As Hugh Leonard once said, ‘Hamlet is a terrific play, but there are way too many quotations in it.’ So many lines from Shakespeare’s Hamlet have become famous to people who have never read, studied, or watched the play. As a result, these quotations are often misquoted, taken out of context, or misinterpreted. So let’s take a closer look at some of the most important quotations in Hamlet, offering an explanation of each quotation as we go.
‘To be, or not to be: that is the question’.
Arguably the most famous quotation in the whole of Hamlet, this line begins one of Hamlet’s darkest and most philosophical soliloquies. Yet interestingly, in the first printing of Hamlet, the lines were quite different (see the image from the Quarto, below right): ‘To be, or not to be: that is the question’ was instead ‘To be, or not to be, I [i.e., ‘aye’, or ‘yes’] there’s the point’. This version may have been actors or audience-members misremembering the lines from the play and trying to reconstruct them from memory.
Many commentators interpret Hamlet’s line as a meditation on whether he should end his life or not. But things are not quite so straightforward. What makes ‘To be or not to be’ such a cryptic utterance is that the lines telegraph the full thought which Hamlet is mulling over. Should ‘To be or not to be’ be silently completed by us as ‘To be alive or not to be alive’ or as ‘To be an avenger or not to be an avenger’ (bringing in the revenge plot of the play)?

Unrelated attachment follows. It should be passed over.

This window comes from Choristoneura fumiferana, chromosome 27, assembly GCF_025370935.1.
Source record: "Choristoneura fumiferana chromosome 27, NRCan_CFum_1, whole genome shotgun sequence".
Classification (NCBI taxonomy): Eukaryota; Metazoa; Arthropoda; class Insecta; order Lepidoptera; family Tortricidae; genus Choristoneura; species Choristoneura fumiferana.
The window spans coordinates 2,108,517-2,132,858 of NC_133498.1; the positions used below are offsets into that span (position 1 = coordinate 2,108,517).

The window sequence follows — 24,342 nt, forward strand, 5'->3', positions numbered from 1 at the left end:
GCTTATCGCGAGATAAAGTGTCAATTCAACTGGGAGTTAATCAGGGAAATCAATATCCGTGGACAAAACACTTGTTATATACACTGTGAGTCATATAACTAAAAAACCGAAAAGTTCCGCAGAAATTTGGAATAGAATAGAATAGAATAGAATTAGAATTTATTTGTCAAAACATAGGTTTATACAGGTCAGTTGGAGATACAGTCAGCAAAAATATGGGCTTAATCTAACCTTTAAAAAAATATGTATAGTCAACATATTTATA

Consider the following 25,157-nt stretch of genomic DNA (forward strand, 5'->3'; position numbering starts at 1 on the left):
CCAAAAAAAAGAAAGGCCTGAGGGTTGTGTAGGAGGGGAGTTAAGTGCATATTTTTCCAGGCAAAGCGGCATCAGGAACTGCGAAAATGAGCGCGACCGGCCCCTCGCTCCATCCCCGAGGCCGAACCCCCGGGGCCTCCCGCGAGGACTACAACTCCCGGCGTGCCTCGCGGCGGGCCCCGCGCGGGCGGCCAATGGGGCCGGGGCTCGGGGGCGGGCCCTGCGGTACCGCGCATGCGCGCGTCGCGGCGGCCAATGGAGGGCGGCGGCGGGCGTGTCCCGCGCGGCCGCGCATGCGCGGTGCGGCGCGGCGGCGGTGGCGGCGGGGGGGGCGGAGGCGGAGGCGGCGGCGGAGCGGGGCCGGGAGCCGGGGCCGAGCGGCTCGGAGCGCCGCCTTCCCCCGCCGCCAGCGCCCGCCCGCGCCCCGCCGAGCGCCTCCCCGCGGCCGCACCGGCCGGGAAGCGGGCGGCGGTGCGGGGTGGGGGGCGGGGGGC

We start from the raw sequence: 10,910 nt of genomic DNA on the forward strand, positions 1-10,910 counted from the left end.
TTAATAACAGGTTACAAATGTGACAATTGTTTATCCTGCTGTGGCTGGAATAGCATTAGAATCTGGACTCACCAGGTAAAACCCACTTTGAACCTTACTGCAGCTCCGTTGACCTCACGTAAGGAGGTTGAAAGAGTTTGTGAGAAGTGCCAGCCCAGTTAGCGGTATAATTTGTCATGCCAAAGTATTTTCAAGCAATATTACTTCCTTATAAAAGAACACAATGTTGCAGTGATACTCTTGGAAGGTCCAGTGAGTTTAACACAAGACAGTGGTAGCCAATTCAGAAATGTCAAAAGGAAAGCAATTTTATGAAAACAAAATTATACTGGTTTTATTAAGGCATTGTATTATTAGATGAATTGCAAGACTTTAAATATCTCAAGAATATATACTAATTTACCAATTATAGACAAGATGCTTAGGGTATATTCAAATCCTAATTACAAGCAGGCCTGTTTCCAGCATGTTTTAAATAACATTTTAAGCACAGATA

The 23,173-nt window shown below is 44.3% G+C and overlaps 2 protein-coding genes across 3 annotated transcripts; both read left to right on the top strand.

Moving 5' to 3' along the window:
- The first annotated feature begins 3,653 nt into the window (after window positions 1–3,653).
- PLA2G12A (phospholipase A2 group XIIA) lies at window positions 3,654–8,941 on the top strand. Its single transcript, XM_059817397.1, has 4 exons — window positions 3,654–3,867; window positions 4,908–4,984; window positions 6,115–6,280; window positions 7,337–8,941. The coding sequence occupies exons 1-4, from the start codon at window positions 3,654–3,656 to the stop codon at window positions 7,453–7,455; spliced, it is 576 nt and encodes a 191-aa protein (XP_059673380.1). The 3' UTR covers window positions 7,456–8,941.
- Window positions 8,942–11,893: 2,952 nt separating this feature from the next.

The problem is that the lines which follow, far from being specifically about the pros and cons of going on living, can actually be used to support either interpretation. To ‘suffer / The slings and arrows of outrageous fortune, / Or to take arms against a sea of troubles / And by opposing end them’ sounds like somebody wondering whether to carry on living or to end it all, but these lines might just as easily refer to Hamlet’s dilemma over whether to accept the challenge mounted by the Ghost (avenge his murdered father) or to stand by and passively let things play out as ‘fortune’ decrees.
We have discussed the whole soliloquy here.
‘O that this too too solid flesh would melt’.
This line (in some editions, ‘O, that this too too sullied flesh would melt’ while, in some others, ‘O, that this too too sallied flesh would melt’, based on the various early printings of the play) also sees Hamlet wishing he could be relieved of his burden. Whether we render the word as ‘solid’, ‘sullied’, or ‘sallied’, the meaning is the same: Hamlet wishes that his own body would just melt away. If only it could just dissolve into a dew, and he could cease to exist, he could leave all the problems of living behind.
We have analysed this soliloquy here.
‘Get thee to a nunnery!’
Get thee to a nunnery! Why wouldst thou be a breeder of sinners? I am myself indifferent honest but yet I could accuse me of such things that it were better my mother had not borne me.
In this quotation, Hamlet tells Ophelia – with whom he has previously been romantically involved – to go to a convent and become a nun, swearing off men, marriage, and bearing children. After all, all women who give birth to men are breeders of ‘sinners’, because all men are sinners.